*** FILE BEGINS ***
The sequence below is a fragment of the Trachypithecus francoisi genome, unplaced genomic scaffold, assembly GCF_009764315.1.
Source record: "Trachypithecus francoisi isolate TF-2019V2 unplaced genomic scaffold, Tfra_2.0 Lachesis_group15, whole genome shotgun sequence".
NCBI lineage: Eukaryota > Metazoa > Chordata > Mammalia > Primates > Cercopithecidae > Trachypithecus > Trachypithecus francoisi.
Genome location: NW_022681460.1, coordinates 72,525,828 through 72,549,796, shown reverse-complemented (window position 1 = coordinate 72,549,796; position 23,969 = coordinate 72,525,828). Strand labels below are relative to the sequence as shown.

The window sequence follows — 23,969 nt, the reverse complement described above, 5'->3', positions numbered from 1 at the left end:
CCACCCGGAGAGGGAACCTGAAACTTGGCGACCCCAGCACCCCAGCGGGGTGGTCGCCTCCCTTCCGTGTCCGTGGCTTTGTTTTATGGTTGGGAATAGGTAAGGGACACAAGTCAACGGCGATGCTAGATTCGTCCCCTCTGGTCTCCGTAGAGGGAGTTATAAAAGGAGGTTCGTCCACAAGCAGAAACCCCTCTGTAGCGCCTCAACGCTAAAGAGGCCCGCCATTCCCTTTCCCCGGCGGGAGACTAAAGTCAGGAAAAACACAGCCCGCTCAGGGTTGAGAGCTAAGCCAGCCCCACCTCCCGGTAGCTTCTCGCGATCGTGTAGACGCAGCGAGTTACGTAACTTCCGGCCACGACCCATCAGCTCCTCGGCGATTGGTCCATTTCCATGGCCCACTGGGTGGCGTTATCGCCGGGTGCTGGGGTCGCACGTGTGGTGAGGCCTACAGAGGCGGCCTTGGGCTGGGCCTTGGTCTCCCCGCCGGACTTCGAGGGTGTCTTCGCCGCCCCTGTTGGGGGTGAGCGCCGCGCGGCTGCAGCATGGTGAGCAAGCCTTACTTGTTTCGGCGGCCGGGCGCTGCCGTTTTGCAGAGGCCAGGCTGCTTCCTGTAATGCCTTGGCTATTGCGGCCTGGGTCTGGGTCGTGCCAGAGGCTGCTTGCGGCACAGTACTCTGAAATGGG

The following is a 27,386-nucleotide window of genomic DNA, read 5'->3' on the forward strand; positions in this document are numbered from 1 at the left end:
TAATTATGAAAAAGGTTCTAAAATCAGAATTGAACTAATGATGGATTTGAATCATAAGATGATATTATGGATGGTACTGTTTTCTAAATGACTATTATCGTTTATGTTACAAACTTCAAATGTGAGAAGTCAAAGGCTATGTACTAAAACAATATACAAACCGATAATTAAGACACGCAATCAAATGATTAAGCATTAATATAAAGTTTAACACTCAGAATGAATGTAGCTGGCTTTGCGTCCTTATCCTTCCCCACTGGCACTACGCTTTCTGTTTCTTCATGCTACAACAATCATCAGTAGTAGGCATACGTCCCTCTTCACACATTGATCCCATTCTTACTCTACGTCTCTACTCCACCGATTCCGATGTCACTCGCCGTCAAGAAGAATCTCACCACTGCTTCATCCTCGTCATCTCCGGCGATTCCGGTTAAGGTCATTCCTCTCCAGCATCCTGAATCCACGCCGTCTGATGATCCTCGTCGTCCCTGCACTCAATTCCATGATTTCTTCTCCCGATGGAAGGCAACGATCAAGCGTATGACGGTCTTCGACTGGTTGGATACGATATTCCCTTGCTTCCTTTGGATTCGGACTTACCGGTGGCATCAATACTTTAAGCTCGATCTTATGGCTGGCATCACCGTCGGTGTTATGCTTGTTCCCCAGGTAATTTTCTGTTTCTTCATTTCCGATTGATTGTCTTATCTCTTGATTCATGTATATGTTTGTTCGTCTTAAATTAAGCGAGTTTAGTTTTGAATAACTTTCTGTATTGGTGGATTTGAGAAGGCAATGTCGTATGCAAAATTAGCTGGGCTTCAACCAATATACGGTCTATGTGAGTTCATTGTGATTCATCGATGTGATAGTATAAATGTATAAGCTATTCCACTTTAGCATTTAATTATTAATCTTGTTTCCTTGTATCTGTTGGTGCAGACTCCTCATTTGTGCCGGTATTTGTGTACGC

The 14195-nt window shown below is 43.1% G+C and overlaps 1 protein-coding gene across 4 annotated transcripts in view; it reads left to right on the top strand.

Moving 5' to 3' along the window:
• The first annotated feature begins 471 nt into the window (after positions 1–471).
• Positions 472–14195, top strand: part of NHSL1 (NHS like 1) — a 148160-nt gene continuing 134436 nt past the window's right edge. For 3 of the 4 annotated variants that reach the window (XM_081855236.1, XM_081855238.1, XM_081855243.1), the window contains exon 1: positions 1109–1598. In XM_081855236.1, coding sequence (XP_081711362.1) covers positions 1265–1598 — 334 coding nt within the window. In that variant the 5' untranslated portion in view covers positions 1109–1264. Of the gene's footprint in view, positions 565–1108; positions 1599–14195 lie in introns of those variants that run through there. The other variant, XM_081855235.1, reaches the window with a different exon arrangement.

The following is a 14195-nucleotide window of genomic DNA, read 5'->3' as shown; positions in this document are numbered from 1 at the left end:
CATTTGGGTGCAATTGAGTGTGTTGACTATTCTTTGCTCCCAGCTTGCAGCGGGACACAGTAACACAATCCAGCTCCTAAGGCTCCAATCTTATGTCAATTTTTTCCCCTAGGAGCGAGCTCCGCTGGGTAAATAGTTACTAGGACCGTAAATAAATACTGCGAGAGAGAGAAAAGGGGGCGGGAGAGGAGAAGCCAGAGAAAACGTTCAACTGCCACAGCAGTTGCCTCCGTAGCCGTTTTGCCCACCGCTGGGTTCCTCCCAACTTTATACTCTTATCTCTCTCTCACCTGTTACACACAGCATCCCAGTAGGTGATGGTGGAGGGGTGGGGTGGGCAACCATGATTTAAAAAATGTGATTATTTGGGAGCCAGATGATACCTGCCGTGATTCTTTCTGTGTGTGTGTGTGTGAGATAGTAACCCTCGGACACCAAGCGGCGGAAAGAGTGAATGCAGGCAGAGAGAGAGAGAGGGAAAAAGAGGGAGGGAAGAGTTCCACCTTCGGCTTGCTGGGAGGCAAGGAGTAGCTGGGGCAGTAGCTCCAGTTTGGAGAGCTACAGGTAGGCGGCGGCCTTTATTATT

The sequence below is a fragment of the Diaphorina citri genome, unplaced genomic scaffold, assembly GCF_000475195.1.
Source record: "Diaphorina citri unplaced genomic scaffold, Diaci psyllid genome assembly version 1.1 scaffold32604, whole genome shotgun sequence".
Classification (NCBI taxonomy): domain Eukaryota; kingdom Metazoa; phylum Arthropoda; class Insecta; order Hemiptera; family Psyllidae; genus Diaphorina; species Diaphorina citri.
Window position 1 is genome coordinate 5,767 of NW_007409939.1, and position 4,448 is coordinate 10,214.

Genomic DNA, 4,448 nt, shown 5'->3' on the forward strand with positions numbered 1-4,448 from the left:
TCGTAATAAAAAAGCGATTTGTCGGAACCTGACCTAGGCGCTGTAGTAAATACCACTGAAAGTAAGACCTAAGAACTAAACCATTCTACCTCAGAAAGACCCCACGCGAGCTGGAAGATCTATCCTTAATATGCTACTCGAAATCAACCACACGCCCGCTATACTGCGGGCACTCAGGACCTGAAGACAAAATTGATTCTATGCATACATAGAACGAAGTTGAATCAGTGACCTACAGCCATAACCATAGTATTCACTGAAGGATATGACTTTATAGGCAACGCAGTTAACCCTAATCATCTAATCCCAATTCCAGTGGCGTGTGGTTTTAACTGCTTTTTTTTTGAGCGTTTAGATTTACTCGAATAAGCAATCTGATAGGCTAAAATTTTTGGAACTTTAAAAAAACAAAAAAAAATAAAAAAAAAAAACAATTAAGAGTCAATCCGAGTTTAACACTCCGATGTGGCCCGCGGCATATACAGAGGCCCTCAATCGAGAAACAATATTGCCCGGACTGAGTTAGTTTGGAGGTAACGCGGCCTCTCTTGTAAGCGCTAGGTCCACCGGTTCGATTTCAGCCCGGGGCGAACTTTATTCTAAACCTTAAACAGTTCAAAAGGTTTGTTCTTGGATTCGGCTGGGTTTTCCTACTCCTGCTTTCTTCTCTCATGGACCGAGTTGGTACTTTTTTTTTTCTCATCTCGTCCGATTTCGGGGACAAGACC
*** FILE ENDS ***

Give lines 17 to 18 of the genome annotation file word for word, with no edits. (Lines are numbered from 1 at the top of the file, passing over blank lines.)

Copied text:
Classification (NCBI taxonomy): domain Eukaryota; kingdom Metazoa; phylum Arthropoda; class Insecta; order Hemiptera; family Psyllidae; genus Diaphorina; species Diaphorina citri.
Window position 1 is genome coordinate 5,767 of NW_007409939.1, and position 4,448 is coordinate 10,214.